The global financial crisis that erupted in full force in 2008 affected both Europe and the United States in a very similar way. At least in the beginning. On both sides of the Atlantic, economic performance fell drastically in 2009 and started to recover in 2010.
But, as the financial crisis mutated into the euro crisis, an economic gulf opened between the United States and the Eurozone. Over the past three years (2011-2013), the US economy grew by about six percentage points more. Even taking into account the increasing demographic differential, which now amounts to about half a percentage point per year, the US economy has grown by about 4.5 percentage points more over these three years on a per capita basis.
The World Economic Forum wrote today in an analysis that the main reason for the gap is the difference in private consumption, which grew in the United States but fell in the Eurozone, especially in its periphery.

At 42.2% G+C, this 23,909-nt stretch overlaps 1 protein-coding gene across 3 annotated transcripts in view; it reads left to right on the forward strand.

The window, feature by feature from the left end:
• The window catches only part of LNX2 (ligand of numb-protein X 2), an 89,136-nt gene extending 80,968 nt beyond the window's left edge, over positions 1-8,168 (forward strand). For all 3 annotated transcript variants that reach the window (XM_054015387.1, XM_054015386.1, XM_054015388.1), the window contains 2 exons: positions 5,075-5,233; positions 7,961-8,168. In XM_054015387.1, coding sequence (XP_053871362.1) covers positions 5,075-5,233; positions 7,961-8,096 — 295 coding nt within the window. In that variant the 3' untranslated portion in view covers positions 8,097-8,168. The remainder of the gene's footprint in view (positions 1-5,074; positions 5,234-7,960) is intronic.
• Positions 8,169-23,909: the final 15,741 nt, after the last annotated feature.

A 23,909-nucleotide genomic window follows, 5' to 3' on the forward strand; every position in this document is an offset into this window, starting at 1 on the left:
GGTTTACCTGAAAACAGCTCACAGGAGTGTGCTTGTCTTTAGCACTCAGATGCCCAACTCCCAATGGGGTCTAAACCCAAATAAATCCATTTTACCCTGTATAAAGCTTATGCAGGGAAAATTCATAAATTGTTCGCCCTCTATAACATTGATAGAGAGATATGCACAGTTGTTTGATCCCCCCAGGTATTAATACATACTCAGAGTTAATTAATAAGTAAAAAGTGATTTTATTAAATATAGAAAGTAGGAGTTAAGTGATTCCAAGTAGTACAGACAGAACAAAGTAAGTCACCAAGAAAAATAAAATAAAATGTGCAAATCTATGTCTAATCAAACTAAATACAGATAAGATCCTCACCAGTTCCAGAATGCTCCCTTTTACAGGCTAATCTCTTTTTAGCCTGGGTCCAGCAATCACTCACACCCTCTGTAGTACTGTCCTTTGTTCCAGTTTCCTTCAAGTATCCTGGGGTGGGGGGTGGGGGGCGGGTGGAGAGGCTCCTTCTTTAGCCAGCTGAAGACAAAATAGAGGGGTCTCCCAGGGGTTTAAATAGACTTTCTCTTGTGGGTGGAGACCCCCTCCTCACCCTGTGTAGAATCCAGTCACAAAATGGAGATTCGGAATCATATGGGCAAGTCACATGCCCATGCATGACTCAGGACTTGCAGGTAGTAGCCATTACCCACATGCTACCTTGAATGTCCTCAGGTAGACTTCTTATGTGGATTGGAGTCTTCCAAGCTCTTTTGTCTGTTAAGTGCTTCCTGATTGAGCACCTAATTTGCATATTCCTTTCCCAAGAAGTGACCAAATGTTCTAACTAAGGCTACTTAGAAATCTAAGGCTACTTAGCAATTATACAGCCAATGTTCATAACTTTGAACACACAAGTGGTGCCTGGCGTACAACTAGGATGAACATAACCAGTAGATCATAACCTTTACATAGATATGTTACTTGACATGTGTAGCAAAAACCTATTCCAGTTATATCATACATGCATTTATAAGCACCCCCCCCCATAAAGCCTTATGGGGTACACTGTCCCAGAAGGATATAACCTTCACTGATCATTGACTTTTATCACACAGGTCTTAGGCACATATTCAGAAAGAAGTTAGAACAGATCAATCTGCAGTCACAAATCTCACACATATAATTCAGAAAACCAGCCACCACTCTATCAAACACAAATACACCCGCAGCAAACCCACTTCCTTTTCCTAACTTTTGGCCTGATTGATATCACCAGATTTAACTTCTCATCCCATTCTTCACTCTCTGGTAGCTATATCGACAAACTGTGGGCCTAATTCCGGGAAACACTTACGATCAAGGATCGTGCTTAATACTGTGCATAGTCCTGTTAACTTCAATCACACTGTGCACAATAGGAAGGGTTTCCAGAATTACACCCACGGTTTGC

Public sector spending in the Eurozone has de facto remained fairly constant over the last three years, whereas it has declined substantially in the United States. The same is true of public investment, though this constitutes such a small proportion of GDP that transatlantic differences could not have had a large impact on growth over a three-year horizon.
This year the troubled economies of the Eurozone have begun to show some improvement, although the changes come, in some cases, from very low levels. The charts below from an article in the New York Times reflect three indicators — employment, economic growth and new car sales — and show changes from the end of 2007. For comparison, figures for Britain and the United States are also shown.